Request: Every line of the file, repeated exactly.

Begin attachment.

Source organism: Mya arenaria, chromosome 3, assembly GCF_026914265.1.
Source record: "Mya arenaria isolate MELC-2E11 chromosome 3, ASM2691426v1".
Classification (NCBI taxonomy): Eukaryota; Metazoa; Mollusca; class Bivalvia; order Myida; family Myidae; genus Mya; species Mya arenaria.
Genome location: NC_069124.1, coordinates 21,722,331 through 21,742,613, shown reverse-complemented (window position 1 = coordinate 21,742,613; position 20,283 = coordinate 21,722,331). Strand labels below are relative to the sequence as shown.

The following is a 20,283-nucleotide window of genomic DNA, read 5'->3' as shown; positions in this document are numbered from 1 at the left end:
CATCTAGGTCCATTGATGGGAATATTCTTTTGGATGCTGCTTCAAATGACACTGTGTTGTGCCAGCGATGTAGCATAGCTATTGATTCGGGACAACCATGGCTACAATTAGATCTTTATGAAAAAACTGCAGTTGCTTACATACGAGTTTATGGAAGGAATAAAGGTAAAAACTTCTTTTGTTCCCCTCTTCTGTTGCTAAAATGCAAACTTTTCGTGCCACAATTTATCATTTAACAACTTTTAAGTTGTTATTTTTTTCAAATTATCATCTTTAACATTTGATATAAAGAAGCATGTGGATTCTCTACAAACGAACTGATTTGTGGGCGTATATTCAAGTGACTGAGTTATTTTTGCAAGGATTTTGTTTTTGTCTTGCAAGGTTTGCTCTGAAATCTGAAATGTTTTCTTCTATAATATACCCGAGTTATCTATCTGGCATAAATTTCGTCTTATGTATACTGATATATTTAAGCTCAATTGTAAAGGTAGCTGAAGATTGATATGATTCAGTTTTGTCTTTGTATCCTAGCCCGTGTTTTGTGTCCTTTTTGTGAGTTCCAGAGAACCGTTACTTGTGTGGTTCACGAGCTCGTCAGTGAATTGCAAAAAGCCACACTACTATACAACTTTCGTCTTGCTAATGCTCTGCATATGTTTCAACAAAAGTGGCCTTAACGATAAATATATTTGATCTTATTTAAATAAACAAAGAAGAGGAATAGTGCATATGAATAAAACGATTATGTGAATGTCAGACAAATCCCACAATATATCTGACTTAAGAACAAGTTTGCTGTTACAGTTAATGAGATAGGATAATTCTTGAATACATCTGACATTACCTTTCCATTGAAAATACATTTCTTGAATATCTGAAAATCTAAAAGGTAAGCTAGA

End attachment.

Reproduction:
Source organism: Mya arenaria, chromosome 3, assembly GCF_026914265.1.
Source record: "Mya arenaria isolate MELC-2E11 chromosome 3, ASM2691426v1".
Classification (NCBI taxonomy): Eukaryota; Metazoa; Mollusca; class Bivalvia; order Myida; family Myidae; genus Mya; species Mya arenaria.
Genome location: NC_069124.1, coordinates 21,722,331 through 21,742,613, shown reverse-complemented (window position 1 = coordinate 21,742,613; position 20,283 = coordinate 21,722,331). Strand labels below are relative to the sequence as shown.

The following is a 20,283-nucleotide window of genomic DNA, read 5'->3' as shown; positions in this document are numbered from 1 at the left end:
CATCTAGGTCCATTGATGGGAATATTCTTTTGGATGCTGCTTCAAATGACACTGTGTTGTGCCAGCGATGTAGCATAGCTATTGATTCGGGACAACCATGGCTACAATTAGATCTTTATGAAAAAACTGCAGTTGCTTACATACGAGTTTATGGAAGGAATAAAGGTAAAAACTTCTTTTGTTCCCCTCTTCTGTTGCTAAAATGCAAACTTTTCGTGCCACAATTTATCATTTAACAACTTTTAAGTTGTTATTTTTTTCAAATTATCATCTTTAACATTTGATATAAAGAAGCATGTGGATTCTCTACAAACGAACTGATTTGTGGGCGTATATTCAAGTGACTGAGTTATTTTTGCAAGGATTTTGTTTTTGTCTTGCAAGGTTTGCTCTGAAATCTGAAATGTTTTCTTCTATAATATACCCGAGTTATCTATCTGGCATAAATTTCGTCTTATGTATACTGATATATTTAAGCTCAATTGTAAAGGTAGCTGAAGATTGATATGATTCAGTTTTGTCTTTGTATCCTAGCCCGTGTTTTGTGTCCTTTTTGTGAGTTCCAGAGAACCGTTACTTGTGTGGTTCACGAGCTCGTCAGTGAATTGCAAAAAGCCACACTACTATACAACTTTCGTCTTGCTAATGCTCTGCATATGTTTCAACAAAAGTGGCCTTAACGATAAATATATTTGATCTTATTTAAATAAACAAAGAAGAGGAATAGTGCATATGAATAAAACGATTATGTGAATGTCAGACAAATCCCACAATATATCTGACTTAAGAACAAGTTTGCTGTTACAGTTAATGAGATAGGATAATTCTTGAATACATCTGACATTACCTTTCCATTGAAAATACATTTCTTGAATATCTGAAAATCTAAAAGGTAAGCTAGA